Full time, temporary

There are many different work styles. I only knew of a handful until the last few years. I knew people worked regular 5 day work weeks, traditional schedules that you could count on. People worked in rotating shifts, or worked out of town, doing things like flying planes or driving trucks. I knew of part time work. But living in Alaska has been an education in work style creativity.

The energy industry in Alaska seems to run in two week shifts…two on, two off, and people commute from other states, or great distances within Alaska, to accommodate this schedule. There are people who live here during the school year, then live in “America” (aka the lower 48) for summers. Some, like Rob and me, work in varying blocks of time. Full time when working, but working as temporary staff. I didn’t know, until Alaska, that many, maybe all, healthcare professionals can work this way. Physicians, nurses, lab, x-ray, allied health professionals…all can work from a few weeks to a few months, then move on to the next place. In a hospital setting, they’re called “travelers.” Travelers often rotate with a particular health care institution, cycling in and out. Even temporary faces become familiar after a while. Many other professions have a seasonal cycle here. Tourism, construction, even forest service jobs are full time and temporary, typically excluding winter months.

So what’s the benefit to working this way? The two week on, two week off workers and teachers are in their own category. These folks really are employees. They have employment with benefits and diversity of location. Those working in block time are typically contractors, and may or may not have some benefit structure in place. Rob and I do not have benefits. We pay our own health insurance, to the tune of about $1000 a month for the two of us. We make a better rate for unit of time, but there is no paid leave, no access to other employer benefits for us.

What we do get is freedom, and change of pace, scenery, and people. We are free to commit when and where we want. That doesn’t mean we don’t work, but it does mean we can decline to work if we want to be “off,” or we can choose which organization we will work for. Currently we have multiple options for work, so we have choice. Commitments are typically a week at a time, minimum, and we are able to plan weeks, even months, in advance.

What does all this mean? It means we are sometimes in Ketchikan, working in the clinic there, and at home. The rest of the time we’re working, we’re in small bush communities in SE Alaska, living in furnished apartments, not quite living out of a suitcase, but definitely not at home either.

If your family structure is flexible, if you can weather weeks when you are not working, and are thus without income; if you are not climbing a corporate ladder, or running your own business empire, you too could work like this. Maybe the question is: why would you want to?

This is our transition plan to our next stage. Not sure yet what that will look like, but in the interim, we need time to explore other geography, other ways of earning an income, and our own interests and desires. We also still need income. I describe it as being at that awkward age…too young to retire, but ready for change. Working in block time gives us ability to structure travel and time to think, which is essential when you’re planning a reconstruction of your life.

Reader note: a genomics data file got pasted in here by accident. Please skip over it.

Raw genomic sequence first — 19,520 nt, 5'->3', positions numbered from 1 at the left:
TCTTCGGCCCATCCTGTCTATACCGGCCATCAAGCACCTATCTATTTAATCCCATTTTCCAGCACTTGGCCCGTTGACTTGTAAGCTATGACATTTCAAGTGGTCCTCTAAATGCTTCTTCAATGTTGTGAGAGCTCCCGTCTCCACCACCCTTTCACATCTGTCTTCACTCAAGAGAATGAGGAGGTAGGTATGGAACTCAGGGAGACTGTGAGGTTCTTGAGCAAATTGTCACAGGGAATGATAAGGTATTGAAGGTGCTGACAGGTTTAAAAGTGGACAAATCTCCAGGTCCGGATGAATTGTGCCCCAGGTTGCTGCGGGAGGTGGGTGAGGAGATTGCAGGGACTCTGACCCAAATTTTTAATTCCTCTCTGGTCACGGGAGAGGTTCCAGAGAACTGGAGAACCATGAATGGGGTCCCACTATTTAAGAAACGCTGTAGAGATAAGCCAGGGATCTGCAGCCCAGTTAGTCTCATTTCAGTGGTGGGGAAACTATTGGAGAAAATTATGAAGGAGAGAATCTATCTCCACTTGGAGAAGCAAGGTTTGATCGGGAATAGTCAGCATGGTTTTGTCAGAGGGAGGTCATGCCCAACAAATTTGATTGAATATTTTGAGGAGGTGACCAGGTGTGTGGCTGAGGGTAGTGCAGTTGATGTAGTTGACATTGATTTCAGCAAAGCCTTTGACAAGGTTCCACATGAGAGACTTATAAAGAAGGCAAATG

To live this way, and assuming you’re not just working for the fun of it, you’ll probably have to cut some expenses. And you have to have financial cushions. You have to think outside the box. And you have to plan. This takes a lot of planning.

At this point in my life, I’m relaxed enough to enjoy living this way. I have to be honest to say that Rob invented this lifestyle for us. I wouldn’t have done this on my own. I’m not inventive. I only go outside the box when I’m dragged out. But once I get out, I usually like it.

So, on with our year of transition. That’s what we’re calling it. It may or may not be a year by the calendar. But I can already tell: we’re definitely in transition. See you on the merry-go-round!

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Craig, Aaska, take two

It’s Monday and we’re back in Craig, Alaska. Rob will be working here the next three weeks, and I’m here to do some training for PeaceHealth. I’m winding down, about to enter my last full month of full time. Scary, daunting, exciting, a little surreal. Here we go!

This time we’re staying in a different place. When you do locums work (filling in for a permanent provider), a place to stay is part of the package. The accommodations can vary greatly. We’ve stayed in bed and breakfasts, efficiency apartments, cottages, hotels…The nice thing is that usually the place comes with basic kitchen stuff so you can have coffee and do as much cooking as you choose without going out for every meal. (I like to go out, but on rainy dreary nights, I just want home, and the comfort of getting cozy.) The place we stayed last week for Thanksgiving even came with a Butterball turkey in the freezer, the clinic’s holiday gift to each staff member. However, I did not choose to make the turkey for the two of us. We shared the holiday meal with several others and I brought my southern-style creamed corn and sweet potato casserole. The turkey (still frozen) flew home with us on Saturday and is now living in my freezer in Ketchikan. Hey, I’ll make a turkey dinner sooner or later…just won’t be this month, or in December.

We’re only a half hour flight from Ketchikan, on the island of Prince of Wales. We came over Sunday afternoon and I was surprised to see there is a lot of snow here. There’s a much bigger road system here than in Ketchikan, though not all of the roads are paved. This island was a major logging site years ago and a lot of the roads are from that era.